Sky and Telescope - July 2017 - 23
Red galaxies have been synonymous with galaxy clusters
for as long as there have been galaxy clusters. "Ellipticals
seem to be in place in clusters quite early in the history of
the universe," says James Geach (University of Hertfordshire,
UK). "But lenticulars only appear more recently, over the last
ﬁve billion years."
Lenticular galaxies might have evolved from spiral galaxies. Although they're disk-shaped, they have little, if any,
spiral structure. While they've lost most of their gas, they're
obscured by plenty of dust and are rich in old, red stars. They
also seem to congregate mostly in and around galaxy clusters.
Jeffrey Kenney (Yale University) thinks there's a connection. He spends his time researching the relationship
between galaxies and their environments. When the Hubble
Space Telescope imaged the face-on galaxy NGC 4921, which
features ghostly spiral arms, Kenney noticed something odd
on one side of the galaxy's disk. A prominent ridge of gas and
dust, thousands of light-years long, appears to be fraying like
loose threads on a sweater.
NGC 4921 is currently plunging deep into the Coma
Cluster, 310 million light-years distant. Its journey takes it
through the hot intracluster medium, a thick soup of X-rayemitting plasma where temperatures soar to more than 10
million kelvin. This plasma acts like a harsh wind, scouring
the leading edge of the infalling galaxy and stripping gas
into long tails. The frayed ﬁlaments are denser, magnetically
bound clumps of gas that more strongly resist the stripping
pressure as NGC 4921 rams into the intracluster medium.
Right now, this ram-pressure stripping is operating tens of
thousands of light-years from the galaxy's center, but it won't
stop there. "It will eventually eat its way in and probably
remove all the gas from the galaxy," says Kenney. "We see
lots of disk galaxies in the Coma Cluster that have almost no
gas, no star formation. Most of these were likely spiral galax-
p RED & DEAD Both elliptical (left) and lenticular (right) galaxies largely
contain red, aging stars. Although lenticulars are dusty and disk-shaped,
like many spiral galaxies, they're more like ellipticals in terms of their star
formation. Ellipticals are often found in galaxy clusters' centers, while
lenticulars more often turn up in clusters' outer regions.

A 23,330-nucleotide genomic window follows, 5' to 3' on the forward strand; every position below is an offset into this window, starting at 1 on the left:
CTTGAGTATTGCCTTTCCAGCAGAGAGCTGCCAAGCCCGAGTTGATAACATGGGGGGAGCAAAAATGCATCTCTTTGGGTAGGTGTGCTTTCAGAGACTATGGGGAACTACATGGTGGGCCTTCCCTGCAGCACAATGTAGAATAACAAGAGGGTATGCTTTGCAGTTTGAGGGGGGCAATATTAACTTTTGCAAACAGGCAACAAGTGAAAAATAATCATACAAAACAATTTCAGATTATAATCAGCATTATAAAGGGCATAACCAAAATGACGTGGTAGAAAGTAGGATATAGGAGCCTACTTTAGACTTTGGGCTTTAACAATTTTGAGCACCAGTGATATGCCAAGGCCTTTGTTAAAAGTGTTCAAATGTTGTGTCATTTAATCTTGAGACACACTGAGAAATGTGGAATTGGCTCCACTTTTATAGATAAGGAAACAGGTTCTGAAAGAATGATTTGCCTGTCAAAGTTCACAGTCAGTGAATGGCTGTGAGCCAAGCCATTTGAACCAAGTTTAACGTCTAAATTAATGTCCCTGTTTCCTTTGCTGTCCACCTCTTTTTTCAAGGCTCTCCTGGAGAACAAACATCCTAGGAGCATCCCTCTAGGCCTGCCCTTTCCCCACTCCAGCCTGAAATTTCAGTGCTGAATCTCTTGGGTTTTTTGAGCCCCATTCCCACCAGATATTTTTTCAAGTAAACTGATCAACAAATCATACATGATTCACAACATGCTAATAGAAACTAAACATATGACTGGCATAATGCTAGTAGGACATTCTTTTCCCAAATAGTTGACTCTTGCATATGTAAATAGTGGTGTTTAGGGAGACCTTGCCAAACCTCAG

ies that were completely ram-pressure stripped. [NGC 4921]
is just the one we've caught in the act; for most of them the
action is already over."
Ram pressure's effect depends heavily on the cluster's
mass. The Virgo Cluster, 54 million light-years away, is less
massive than Coma. Since its galaxies orbit at a slower pace
and its intracluster medium is less dense, its ram pressure is
consequently lower. Virgo can completely strip its dwarf galaxies of their star-forming gas, but larger spiral galaxies only
lose gas on the outer edge. "In Coma," Kenney says, by way
of comparison, "almost all spiral galaxies will be completely
stripped on their ﬁrst passage towards the cluster center."
While ram-pressure stripping may produce lenticular galaxies in massive clusters, it cannot satisfactorily explain why
every cluster, big or small, contains an ancient, red elliptical
galaxy at its hub. "It's not entirely clear what quenches star
formation in elliptical galaxies," admits Kenney.
RED & DE A D: ESA / HUBBLE & N ASA; FACING DISSOLU TION: HUBBLE LEG ACY
A RCHIV E / ESA / N ASA
Green Valley Galaxies
º Amidst fertile blue spirals and elderly red ellipticals exist a small group of inbetween galaxies that aren't quite one or the other. These galaxies lie within
the "green valley" on a color-magnitude diagram, which, a bit like a Hertzsprung-Russell diagram, plots galaxies' colors against their luminosities. The
green valley is nestled between the swarm of blue galaxies and the curve rich
with red-and-dead galaxies, implying that the green galaxies represent a brief
"The green valley galaxies are where feedback is happening now," Geach
says. Something is quenching these galaxies, whether it be black hole feedback, stellar outﬂows, or ram-pressure stripping. This stage of a galaxy's life
might be relatively brief, which explains why green galaxies are so rare. "If you
can map out where the green valley galaxies are and what their properties are,
it will help pin down that evolutionary transition," says Geach.
u FACING DISSOLUTION As NGC 4921, a typical "green" galaxy, plunges deep into the
Coma Cluster, it rams into thin, hot gas. Gradually, this ram-pressure stripping will tear
the gas from its star-forming spiral arms, transforming it into a red-and-dead galaxy.
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